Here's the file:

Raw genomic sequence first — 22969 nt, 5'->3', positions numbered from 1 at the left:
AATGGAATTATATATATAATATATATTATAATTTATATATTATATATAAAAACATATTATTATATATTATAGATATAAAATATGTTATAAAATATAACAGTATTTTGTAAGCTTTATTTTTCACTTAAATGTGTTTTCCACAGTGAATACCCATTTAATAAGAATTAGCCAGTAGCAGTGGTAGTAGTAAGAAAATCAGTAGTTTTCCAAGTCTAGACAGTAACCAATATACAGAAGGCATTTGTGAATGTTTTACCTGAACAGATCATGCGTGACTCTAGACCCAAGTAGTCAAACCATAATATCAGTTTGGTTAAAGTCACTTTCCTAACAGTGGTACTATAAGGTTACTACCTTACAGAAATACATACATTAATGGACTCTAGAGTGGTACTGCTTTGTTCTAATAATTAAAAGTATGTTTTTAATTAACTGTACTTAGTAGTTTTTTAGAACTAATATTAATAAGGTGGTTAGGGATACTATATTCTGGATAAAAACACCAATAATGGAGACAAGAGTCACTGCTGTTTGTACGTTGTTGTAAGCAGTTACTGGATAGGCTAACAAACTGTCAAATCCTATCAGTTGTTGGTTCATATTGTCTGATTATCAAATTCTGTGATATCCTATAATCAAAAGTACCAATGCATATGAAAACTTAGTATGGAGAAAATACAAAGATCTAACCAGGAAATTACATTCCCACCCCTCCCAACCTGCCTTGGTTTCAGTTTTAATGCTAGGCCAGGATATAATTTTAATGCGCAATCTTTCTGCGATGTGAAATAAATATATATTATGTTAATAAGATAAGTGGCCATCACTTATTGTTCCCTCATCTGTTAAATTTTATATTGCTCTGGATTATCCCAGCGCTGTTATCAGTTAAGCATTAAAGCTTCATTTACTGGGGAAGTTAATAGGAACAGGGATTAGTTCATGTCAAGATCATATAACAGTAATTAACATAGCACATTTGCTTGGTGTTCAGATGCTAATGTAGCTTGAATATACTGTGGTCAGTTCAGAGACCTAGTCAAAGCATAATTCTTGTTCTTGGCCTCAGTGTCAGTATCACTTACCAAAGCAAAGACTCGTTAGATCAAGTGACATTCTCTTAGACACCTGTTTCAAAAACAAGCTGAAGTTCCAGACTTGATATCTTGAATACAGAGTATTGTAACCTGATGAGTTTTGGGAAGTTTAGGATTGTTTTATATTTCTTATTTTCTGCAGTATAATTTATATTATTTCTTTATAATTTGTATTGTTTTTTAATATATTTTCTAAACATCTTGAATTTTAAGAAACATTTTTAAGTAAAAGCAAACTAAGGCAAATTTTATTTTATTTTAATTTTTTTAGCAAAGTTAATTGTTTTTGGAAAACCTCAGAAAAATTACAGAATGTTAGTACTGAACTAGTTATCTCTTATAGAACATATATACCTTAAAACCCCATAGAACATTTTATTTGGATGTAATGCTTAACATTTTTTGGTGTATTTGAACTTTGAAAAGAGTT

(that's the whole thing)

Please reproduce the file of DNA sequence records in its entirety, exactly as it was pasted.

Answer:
Raw genomic sequence first — 22969 nt, 5'->3', positions numbered from 1 at the left:
AATGGAATTATATATATAATATATATTATAATTTATATATTATATATAAAAACATATTATTATATATTATAGATATAAAATATGTTATAAAATATAACAGTATTTTGTAAGCTTTATTTTTCACTTAAATGTGTTTTCCACAGTGAATACCCATTTAATAAGAATTAGCCAGTAGCAGTGGTAGTAGTAAGAAAATCAGTAGTTTTCCAAGTCTAGACAGTAACCAATATACAGAAGGCATTTGTGAATGTTTTACCTGAACAGATCATGCGTGACTCTAGACCCAAGTAGTCAAACCATAATATCAGTTTGGTTAAAGTCACTTTCCTAACAGTGGTACTATAAGGTTACTACCTTACAGAAATACATACATTAATGGACTCTAGAGTGGTACTGCTTTGTTCTAATAATTAAAAGTATGTTTTTAATTAACTGTACTTAGTAGTTTTTTAGAACTAATATTAATAAGGTGGTTAGGGATACTATATTCTGGATAAAAACACCAATAATGGAGACAAGAGTCACTGCTGTTTGTACGTTGTTGTAAGCAGTTACTGGATAGGCTAACAAACTGTCAAATCCTATCAGTTGTTGGTTCATATTGTCTGATTATCAAATTCTGTGATATCCTATAATCAAAAGTACCAATGCATATGAAAACTTAGTATGGAGAAAATACAAAGATCTAACCAGGAAATTACATTCCCACCCCTCCCAACCTGCCTTGGTTTCAGTTTTAATGCTAGGCCAGGATATAATTTTAATGCGCAATCTTTCTGCGATGTGAAATAAATATATATTATGTTAATAAGATAAGTGGCCATCACTTATTGTTCCCTCATCTGTTAAATTTTATATTGCTCTGGATTATCCCAGCGCTGTTATCAGTTAAGCATTAAAGCTTCATTTACTGGGGAAGTTAATAGGAACAGGGATTAGTTCATGTCAAGATCATATAACAGTAATTAACATAGCACATTTGCTTGGTGTTCAGATGCTAATGTAGCTTGAATATACTGTGGTCAGTTCAGAGACCTAGTCAAAGCATAATTCTTGTTCTTGGCCTCAGTGTCAGTATCACTTACCAAAGCAAAGACTCGTTAGATCAAGTGACATTCTCTTAGACACCTGTTTCAAAAACAAGCTGAAGTTCCAGACTTGATATCTTGAATACAGAGTATTGTAACCTGATGAGTTTTGGGAAGTTTAGGATTGTTTTATATTTCTTATTTTCTGCAGTATAATTTATATTATTTCTTTATAATTTGTATTGTTTTTTAATATATTTTCTAAACATCTTGAATTTTAAGAAACATTTTTAAGTAAAAGCAAACTAAGGCAAATTTTATTTTATTTTAATTTTTTTAGCAAAGTTAATTGTTTTTGGAAAACCTCAGAAAAATTACAGAATGTTAGTACTGAACTAGTTATCTCTTATAGAACATATATACCTTAAAACCCCATAGAACATTTTATTTGGATGTAATGCTTAACATTTTTTGGTGTATTTGAACTTTGAAAAGAGTT